Increasing Relevance of Hydroponics
Among technologies that can potentially influence the future of agriculture and seed industry, hydroponics is one of the most exciting. The fact that hydroponics is prominently featuring in recent seed conferences in Netherlands is an indication of the potential and importance of the technology.
Hydroponics is the cultivation of plants by placing the roots in liquid nutrient solutions rather than in soil (soilless growth of plants and without conventional soil). It uses artificial means to support and nutrient solutions to provide the required nutrition to plants. Based on the way the solution is delivered, there are number of sub-types within the broad term of hydroponics. A synthesis of the pros and cons of hydroponics is summarized in the adjacent illustration Figure 1.
This technology becomes increasingly relevant given the food security issues raised by FAO. FAO estimates 60% increase in food production by 2050 compared to 2005. The three major resources for agriculture – land, water and labor are under increasing pressure from growing population and climate change. Only 5% of existing land can be expanded; mainly in Africa and Latin America. While 2 liters of water are often sufficient for daily drinking purposes, it takes about 3,000 liters to produce the daily food needs of a person. Urban population has already overtaken rural population and is expected to be twice that of rural population by 2050. The growth in cereal crop yields are slowing. There are other problems and uncertainties like climate change, natural disasters, bio-fueland post-harvest losses.
While the hydroponics technology has been in existence for more than 50 years, the adoption and acceptance has been very low till date probably due to the high capital investment required, running costs and expertise neede. It forms a miniscule percentage (<0.1%) of overall global cultivation. There is mixed opinion on the question of hydroponics vs. conventional grown food among farmers and chefs in terms of taste and consumer acceptance. With forthcoming nutritional research, this aspect is only going to get better.
Hydroponics is poised to become increasingly relevant due to its inherent advantages to combat land, water, labor shortages while being environment and technology friendly. Future of this technology can be assessed by benefits accruing to the early adopters e.g. Tokyo is growing hydroponic rice in a controlled environment achieving four crop cycles instead of one; Organitech, a company in Israel, has overcome dry and arid climate, and is growing crops like bananas, berries, citrus fruits and achieving yield many times more than conventional cultivation.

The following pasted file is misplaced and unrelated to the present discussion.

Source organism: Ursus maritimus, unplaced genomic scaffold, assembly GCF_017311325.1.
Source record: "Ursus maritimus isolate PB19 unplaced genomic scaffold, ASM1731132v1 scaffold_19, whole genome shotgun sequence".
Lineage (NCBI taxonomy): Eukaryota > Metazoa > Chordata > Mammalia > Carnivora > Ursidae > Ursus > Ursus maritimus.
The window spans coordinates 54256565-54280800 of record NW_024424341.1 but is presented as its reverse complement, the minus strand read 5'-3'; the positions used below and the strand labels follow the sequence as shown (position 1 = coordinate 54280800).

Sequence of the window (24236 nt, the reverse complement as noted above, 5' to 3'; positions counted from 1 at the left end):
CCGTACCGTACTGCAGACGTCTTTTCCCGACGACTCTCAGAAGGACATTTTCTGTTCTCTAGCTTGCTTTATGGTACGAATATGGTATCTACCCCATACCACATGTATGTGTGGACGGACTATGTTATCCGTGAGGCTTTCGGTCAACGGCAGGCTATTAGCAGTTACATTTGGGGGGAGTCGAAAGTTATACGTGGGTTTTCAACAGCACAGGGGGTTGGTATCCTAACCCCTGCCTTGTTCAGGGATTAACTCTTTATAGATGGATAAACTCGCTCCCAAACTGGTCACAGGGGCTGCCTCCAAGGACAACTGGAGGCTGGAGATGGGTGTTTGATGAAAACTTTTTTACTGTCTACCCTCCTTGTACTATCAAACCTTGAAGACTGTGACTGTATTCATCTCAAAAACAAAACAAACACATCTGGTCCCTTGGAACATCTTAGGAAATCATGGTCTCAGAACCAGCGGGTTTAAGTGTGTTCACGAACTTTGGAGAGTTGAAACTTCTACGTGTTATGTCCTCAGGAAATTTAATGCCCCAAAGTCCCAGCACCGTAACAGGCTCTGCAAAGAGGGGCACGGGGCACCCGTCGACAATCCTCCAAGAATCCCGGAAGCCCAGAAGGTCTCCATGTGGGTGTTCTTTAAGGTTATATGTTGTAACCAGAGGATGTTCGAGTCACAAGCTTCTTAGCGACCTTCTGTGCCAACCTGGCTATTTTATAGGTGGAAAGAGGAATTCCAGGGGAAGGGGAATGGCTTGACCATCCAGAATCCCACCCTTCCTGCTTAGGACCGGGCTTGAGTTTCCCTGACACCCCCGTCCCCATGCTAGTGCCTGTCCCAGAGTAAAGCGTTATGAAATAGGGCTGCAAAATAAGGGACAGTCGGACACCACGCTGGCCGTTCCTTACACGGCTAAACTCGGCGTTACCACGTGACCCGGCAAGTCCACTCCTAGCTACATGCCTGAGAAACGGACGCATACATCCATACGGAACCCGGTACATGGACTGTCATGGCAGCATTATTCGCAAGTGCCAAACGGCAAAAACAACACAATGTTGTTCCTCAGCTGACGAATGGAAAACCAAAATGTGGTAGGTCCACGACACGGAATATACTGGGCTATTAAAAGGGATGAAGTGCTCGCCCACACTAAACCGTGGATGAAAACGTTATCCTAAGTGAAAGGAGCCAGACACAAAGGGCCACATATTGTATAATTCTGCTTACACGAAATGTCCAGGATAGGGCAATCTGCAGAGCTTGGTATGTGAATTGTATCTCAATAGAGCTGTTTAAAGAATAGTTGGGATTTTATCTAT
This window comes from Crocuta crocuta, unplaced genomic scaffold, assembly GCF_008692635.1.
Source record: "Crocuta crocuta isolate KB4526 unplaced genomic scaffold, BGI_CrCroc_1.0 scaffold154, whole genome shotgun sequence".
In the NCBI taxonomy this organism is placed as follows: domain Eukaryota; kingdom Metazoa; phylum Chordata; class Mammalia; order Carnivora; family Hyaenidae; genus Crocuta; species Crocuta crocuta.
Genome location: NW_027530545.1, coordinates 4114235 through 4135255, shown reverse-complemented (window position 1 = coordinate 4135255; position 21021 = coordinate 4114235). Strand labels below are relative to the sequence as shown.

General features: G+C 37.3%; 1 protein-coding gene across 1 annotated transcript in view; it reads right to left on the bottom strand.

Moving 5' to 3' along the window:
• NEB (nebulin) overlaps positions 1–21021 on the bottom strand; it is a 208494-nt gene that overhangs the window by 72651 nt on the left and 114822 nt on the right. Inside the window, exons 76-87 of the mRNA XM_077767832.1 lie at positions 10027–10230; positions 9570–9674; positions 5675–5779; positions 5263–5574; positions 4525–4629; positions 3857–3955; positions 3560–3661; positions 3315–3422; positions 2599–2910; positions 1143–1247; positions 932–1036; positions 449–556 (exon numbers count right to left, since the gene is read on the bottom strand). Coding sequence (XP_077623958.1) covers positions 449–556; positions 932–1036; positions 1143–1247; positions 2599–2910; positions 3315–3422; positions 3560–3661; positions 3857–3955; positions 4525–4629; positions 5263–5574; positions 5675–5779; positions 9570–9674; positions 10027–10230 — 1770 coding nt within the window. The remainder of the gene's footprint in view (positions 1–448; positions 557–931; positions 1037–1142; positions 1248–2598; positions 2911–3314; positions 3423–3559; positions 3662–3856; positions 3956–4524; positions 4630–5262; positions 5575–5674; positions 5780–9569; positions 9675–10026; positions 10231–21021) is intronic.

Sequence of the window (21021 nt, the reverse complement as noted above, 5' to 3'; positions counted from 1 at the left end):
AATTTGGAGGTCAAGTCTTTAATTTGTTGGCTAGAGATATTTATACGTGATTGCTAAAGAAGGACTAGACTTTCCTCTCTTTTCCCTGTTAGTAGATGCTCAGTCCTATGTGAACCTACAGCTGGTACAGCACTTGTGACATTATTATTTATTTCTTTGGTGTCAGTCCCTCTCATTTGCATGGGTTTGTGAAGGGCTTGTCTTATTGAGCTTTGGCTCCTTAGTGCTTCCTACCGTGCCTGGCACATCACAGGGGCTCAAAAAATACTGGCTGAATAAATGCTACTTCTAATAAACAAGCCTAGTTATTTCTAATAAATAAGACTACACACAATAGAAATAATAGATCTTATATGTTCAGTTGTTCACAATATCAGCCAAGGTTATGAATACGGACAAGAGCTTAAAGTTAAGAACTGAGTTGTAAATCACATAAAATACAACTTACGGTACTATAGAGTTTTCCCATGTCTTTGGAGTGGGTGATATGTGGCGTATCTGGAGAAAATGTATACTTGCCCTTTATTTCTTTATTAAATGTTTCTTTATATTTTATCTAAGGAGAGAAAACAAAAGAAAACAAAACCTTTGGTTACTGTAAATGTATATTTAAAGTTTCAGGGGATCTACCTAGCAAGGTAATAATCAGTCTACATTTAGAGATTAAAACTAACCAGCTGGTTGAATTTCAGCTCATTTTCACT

Aeroponics for seed potato production has been found to be very advantageous (see picture).
In the case of potato, performance of seed produced through aeroponics is same as the conventional seeds
Tuber grown in aeroponic conditions
It is known to produce higher potato yields (up to 10-times higher), in shorter duration and at lesser cost than conventional growing methods. It is already successfully used in many parts of the world – e.g. Korea, China and Central Andean regions – for more than 10 years. Performance of seed produced through aeroponics is same as the conventional seeds.
Based on the success of the technology in commercial production of many crops and seed production of potato, academia and seed industry may further explore the potential of this technology in seed production of other crops. Going forward many technologies such as LED lighting (with ability to offer tailored spectrums to influence plant growth) and solar powered pumps will be integrated into hydroponics making it more accessible to industry and farmers.
In India, the central and state government have subsidized the capital costs for farmers willing to invest in hydroponics. Exact subsidy applicable is different for each state. Recently Maharashtra government has provided 50% subsidy to farmers to adopt hydroponics for growing animal fodder.